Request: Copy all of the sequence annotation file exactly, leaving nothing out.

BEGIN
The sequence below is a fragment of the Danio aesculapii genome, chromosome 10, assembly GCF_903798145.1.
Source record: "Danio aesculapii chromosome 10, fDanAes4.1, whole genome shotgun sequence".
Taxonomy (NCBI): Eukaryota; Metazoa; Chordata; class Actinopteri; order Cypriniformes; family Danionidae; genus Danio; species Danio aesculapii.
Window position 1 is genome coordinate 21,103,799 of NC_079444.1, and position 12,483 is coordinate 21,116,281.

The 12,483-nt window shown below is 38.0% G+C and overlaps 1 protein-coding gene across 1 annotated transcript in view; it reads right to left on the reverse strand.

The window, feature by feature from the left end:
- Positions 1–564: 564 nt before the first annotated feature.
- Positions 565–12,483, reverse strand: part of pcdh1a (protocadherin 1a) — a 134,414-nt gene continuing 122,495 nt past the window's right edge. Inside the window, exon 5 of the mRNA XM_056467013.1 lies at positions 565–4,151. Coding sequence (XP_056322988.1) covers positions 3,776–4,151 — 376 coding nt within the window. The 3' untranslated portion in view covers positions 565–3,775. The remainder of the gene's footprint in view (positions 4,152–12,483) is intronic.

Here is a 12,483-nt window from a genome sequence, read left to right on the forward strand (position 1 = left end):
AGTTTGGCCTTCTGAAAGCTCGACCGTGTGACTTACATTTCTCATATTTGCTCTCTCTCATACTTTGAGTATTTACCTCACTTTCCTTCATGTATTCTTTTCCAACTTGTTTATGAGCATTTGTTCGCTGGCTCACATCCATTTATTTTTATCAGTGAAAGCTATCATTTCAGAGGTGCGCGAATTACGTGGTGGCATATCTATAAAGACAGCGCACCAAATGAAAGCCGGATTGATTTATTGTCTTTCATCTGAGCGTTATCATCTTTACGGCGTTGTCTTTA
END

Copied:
The sequence below is a fragment of the Danio aesculapii genome, chromosome 10, assembly GCF_903798145.1.
Source record: "Danio aesculapii chromosome 10, fDanAes4.1, whole genome shotgun sequence".
Taxonomy (NCBI): Eukaryota; Metazoa; Chordata; class Actinopteri; order Cypriniformes; family Danionidae; genus Danio; species Danio aesculapii.
Window position 1 is genome coordinate 21,103,799 of NC_079444.1, and position 12,483 is coordinate 21,116,281.

The 12,483-nt window shown below is 38.0% G+C and overlaps 1 protein-coding gene across 1 annotated transcript in view; it reads right to left on the reverse strand.

The window, feature by feature from the left end:
- Positions 1–564: 564 nt before the first annotated feature.
- Positions 565–12,483, reverse strand: part of pcdh1a (protocadherin 1a) — a 134,414-nt gene continuing 122,495 nt past the window's right edge. Inside the window, exon 5 of the mRNA XM_056467013.1 lies at positions 565–4,151. Coding sequence (XP_056322988.1) covers positions 3,776–4,151 — 376 coding nt within the window. The 3' untranslated portion in view covers positions 565–3,775. The remainder of the gene's footprint in view (positions 4,152–12,483) is intronic.

Here is a 12,483-nt window from a genome sequence, read left to right on the forward strand (position 1 = left end):
AGTTTGGCCTTCTGAAAGCTCGACCGTGTGACTTACATTTCTCATATTTGCTCTCTCTCATACTTTGAGTATTTACCTCACTTTCCTTCATGTATTCTTTTCCAACTTGTTTATGAGCATTTGTTCGCTGGCTCACATCCATTTATTTTTATCAGTGAAAGCTATCATTTCAGAGGTGCGCGAATTACGTGGTGGCATATCTATAAAGACAGCGCACCAAATGAAAGCCGGATTGATTTATTGTCTTTCATCTGAGCGTTATCATCTTTACGGCGTTGTCTTTA